intemperate use of alcoholic beverages.  Generally, other  
          than exceptions granted by the Legislature, the holder of  
          one type of license is not permitted to do business as  
          another type of licensee within the "three-tier" system.  

          An existing tied-house provision (Business & Professions  
          Code Section 25500.1) provides that the listing of the  
          names, addresses, telephone numbers or e-mail addresses, or  
          both, or web site addresses, of two or more unaffiliated  
          on-sale retailers selling wine or brandy, or both, and  
          operating and licensed as bona fide public eating places  
          selling the wine or brandy produced, distributed or  
          imported by a nonretail industry member in response to a  
          direct inquiry from a consumer received by telephone, by  
          mail, by electronic Internet inquiry or in person  does not  
          constitute a thing of value  or prohibited inducement to the  
          listed on-sale retailer, if specified conditions are met.

                                    BACKGROUND
           
           Purpose of SB 806:   According to the author's office, the  
          complex restrictions of the ABC Act's tied-house laws make  
          it difficult for wine and brandy manufacturers to utilize  
          simple, modern ways of responding to consumer inquiries.   
          Due to the fact that existing provisions are so specific,  
          e-mail and responses over the Internet are allowable but,  
          "texting," for example, over a cellular phone network, is  




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          not.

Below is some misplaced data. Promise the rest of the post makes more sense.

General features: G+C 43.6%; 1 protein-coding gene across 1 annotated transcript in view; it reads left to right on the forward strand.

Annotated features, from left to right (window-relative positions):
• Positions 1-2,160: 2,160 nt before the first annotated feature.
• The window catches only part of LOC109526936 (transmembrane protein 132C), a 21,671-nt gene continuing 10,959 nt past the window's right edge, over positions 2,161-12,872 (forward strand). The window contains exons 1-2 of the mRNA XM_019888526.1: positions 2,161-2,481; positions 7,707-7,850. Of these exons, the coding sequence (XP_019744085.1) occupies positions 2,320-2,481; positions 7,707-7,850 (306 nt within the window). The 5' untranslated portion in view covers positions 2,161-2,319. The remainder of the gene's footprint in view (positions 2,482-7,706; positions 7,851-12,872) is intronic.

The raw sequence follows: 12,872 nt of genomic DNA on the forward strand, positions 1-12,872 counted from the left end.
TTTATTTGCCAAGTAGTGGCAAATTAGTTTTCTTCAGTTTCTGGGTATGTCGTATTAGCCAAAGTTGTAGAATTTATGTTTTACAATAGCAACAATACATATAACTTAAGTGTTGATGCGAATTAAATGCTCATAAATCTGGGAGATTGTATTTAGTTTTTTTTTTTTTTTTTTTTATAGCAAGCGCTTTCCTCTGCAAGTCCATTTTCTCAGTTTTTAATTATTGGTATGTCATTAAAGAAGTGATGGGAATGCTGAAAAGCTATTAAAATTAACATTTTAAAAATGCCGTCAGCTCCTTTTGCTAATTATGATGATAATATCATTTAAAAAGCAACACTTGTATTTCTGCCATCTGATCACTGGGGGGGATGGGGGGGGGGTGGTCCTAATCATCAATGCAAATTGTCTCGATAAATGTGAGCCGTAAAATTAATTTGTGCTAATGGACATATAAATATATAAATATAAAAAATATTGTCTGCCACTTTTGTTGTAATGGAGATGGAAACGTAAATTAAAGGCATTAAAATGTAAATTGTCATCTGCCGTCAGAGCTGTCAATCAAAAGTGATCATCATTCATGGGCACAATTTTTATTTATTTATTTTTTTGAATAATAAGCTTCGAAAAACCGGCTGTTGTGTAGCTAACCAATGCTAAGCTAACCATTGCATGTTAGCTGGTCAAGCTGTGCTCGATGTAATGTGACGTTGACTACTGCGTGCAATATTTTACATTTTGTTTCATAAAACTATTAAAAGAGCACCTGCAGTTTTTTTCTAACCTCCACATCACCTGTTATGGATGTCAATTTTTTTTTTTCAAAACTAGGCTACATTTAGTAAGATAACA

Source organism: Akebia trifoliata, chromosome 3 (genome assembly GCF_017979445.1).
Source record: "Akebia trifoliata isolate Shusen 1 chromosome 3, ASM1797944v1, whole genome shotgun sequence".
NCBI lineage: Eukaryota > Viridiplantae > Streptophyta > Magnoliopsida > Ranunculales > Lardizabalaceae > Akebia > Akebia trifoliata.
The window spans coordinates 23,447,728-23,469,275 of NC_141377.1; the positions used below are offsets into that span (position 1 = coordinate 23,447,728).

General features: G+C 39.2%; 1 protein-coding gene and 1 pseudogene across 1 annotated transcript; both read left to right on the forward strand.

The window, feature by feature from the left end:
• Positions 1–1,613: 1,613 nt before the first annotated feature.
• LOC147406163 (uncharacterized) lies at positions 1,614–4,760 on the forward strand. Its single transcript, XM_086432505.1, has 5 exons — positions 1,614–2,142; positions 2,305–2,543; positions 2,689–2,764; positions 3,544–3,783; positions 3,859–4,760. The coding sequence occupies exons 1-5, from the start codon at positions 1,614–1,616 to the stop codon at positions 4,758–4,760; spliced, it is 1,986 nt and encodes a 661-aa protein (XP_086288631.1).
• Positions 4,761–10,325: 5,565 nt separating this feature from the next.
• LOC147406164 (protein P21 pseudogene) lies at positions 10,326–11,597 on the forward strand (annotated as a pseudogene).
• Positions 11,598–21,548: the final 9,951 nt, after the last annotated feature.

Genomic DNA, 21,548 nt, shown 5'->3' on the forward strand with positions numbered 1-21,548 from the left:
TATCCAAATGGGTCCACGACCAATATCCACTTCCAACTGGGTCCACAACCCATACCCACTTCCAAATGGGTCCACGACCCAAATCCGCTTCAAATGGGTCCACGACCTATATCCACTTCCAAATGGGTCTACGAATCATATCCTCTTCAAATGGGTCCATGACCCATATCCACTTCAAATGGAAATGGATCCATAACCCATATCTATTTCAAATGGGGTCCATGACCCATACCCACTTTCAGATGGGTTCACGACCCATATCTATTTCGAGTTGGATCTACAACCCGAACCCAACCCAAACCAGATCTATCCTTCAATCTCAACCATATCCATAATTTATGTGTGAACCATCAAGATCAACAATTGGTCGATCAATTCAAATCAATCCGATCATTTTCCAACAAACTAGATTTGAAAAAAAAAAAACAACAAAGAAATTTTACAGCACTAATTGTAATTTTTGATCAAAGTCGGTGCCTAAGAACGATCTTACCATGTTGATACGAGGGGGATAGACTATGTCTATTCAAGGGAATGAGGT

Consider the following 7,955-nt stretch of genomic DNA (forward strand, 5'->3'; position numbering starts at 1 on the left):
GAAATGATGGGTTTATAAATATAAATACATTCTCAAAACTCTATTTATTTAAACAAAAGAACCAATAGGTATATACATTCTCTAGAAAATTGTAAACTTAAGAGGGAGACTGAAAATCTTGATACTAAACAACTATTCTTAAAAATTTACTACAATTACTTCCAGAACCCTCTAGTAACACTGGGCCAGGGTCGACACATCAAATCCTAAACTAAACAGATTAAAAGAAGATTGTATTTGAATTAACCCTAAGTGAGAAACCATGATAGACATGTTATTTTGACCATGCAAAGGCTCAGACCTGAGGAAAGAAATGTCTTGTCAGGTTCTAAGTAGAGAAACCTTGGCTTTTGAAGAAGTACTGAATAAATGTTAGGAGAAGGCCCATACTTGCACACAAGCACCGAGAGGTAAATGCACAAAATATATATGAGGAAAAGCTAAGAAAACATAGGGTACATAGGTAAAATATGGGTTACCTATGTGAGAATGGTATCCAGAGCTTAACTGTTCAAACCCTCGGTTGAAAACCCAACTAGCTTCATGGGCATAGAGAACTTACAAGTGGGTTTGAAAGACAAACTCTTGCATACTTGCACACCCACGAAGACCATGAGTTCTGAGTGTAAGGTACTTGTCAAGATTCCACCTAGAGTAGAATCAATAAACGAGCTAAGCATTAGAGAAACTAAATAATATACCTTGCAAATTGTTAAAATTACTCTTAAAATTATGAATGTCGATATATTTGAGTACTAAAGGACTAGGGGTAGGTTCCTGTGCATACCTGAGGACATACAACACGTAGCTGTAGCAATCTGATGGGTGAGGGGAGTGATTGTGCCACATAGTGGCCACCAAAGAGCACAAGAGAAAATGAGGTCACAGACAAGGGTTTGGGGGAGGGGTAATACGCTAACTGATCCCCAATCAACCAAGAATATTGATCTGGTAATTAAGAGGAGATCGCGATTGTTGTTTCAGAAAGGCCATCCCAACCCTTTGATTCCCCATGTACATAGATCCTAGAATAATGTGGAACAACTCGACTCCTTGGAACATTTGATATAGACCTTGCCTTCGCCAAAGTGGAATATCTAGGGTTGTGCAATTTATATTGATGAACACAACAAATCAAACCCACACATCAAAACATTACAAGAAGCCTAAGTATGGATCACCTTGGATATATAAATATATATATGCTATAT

Under existing law (Business & Professions Code Section  
          25500.1), a response to a direct inquiry from a consumer  
          received by telephone, by mail, by electronic Internet  
          inquiry or in person does not constitute a thing of value  
          or prohibited inducement to the listed on-sale retailer.   
          Therefore, this measure is simply intended to modify the  
          current restrictions to include, "electronic inquiry,"  
          instead of just "electronic Internet inquiry."

           Staff Comments:   This measure is identical to SB 131  
          (Wiggins) of 2009 which passed out of this committee on  
          consent (12-0 vote) on April 28, 2009.  It should be noted  
          that SB 131 was gutted late in the session for purposes of  
          creating a tied-house exception to allow the San Francisco  
          Symphony to accept both monetary and alcoholic beverage  
          contributions in support of its performing arts program. 
                                         
                           PRIOR/RELATED LEGISLATION
           
           SB 1423 (Chesbro) Chapter 205, Statutes of 2000.    
          Authorized wineries and brandy manufacturers to advertise  
          the name and location of restaurants that sell their  
          products.

           SB 1233 (Chesbro) Chapter 666, Statutes of 1999.   Allowed  
          for the limited dissemination of information regarding the  
          off-sale availability of alcoholic beverages.

           SUPPORT:   Family Winemakers of California  

           OPPOSE:   None on file as of January 8, 2010.
           FISCAL COMMITTEE:   No.